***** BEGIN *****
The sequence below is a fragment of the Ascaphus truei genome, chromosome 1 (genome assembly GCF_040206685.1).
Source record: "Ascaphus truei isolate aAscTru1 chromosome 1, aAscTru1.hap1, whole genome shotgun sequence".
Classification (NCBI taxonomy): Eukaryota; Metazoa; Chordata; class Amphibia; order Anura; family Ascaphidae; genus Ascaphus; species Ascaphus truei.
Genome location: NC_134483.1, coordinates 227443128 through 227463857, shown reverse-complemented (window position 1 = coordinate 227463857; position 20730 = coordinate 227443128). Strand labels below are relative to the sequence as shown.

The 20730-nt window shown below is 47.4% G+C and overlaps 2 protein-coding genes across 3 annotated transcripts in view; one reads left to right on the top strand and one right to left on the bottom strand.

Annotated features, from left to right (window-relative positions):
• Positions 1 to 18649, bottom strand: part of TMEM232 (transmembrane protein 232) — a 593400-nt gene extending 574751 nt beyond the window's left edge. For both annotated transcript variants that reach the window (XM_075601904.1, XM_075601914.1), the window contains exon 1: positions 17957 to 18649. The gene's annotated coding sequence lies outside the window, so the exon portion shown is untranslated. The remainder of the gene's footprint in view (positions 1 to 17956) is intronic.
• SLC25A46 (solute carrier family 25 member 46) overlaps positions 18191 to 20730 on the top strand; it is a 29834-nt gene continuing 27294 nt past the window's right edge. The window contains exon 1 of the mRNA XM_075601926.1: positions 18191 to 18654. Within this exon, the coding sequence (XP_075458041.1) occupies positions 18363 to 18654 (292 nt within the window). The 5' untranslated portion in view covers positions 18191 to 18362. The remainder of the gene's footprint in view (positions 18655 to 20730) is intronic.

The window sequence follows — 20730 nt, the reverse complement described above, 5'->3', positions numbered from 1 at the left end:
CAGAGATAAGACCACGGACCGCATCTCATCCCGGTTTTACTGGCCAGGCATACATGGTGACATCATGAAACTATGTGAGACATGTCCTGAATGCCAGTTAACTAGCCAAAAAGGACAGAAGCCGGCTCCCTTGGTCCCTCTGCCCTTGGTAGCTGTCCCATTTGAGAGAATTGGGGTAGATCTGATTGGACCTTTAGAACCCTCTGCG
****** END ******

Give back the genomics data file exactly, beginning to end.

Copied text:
The sequence below is a fragment of the Ascaphus truei genome, chromosome 1 (genome assembly GCF_040206685.1).
Source record: "Ascaphus truei isolate aAscTru1 chromosome 1, aAscTru1.hap1, whole genome shotgun sequence".
Classification (NCBI taxonomy): Eukaryota; Metazoa; Chordata; class Amphibia; order Anura; family Ascaphidae; genus Ascaphus; species Ascaphus truei.
Genome location: NC_134483.1, coordinates 227443128 through 227463857, shown reverse-complemented (window position 1 = coordinate 227463857; position 20730 = coordinate 227443128). Strand labels below are relative to the sequence as shown.

The 20730-nt window shown below is 47.4% G+C and overlaps 2 protein-coding genes across 3 annotated transcripts in view; one reads left to right on the top strand and one right to left on the bottom strand.

Annotated features, from left to right (window-relative positions):
• Positions 1 to 18649, bottom strand: part of TMEM232 (transmembrane protein 232) — a 593400-nt gene extending 574751 nt beyond the window's left edge. For both annotated transcript variants that reach the window (XM_075601904.1, XM_075601914.1), the window contains exon 1: positions 17957 to 18649. The gene's annotated coding sequence lies outside the window, so the exon portion shown is untranslated. The remainder of the gene's footprint in view (positions 1 to 17956) is intronic.
• SLC25A46 (solute carrier family 25 member 46) overlaps positions 18191 to 20730 on the top strand; it is a 29834-nt gene continuing 27294 nt past the window's right edge. The window contains exon 1 of the mRNA XM_075601926.1: positions 18191 to 18654. Within this exon, the coding sequence (XP_075458041.1) occupies positions 18363 to 18654 (292 nt within the window). The 5' untranslated portion in view covers positions 18191 to 18362. The remainder of the gene's footprint in view (positions 18655 to 20730) is intronic.

The window sequence follows — 20730 nt, the reverse complement described above, 5'->3', positions numbered from 1 at the left end:
CAGAGATAAGACCACGGACCGCATCTCATCCCGGTTTTACTGGCCAGGCATACATGGTGACATCATGAAACTATGTGAGACATGTCCTGAATGCCAGTTAACTAGCCAAAAAGGACAGAAGCCGGCTCCCTTGGTCCCTCTGCCCTTGGTAGCTGTCCCATTTGAGAGAATTGGGGTAGATCTGATTGGACCTTTAGAACCCTCTGCG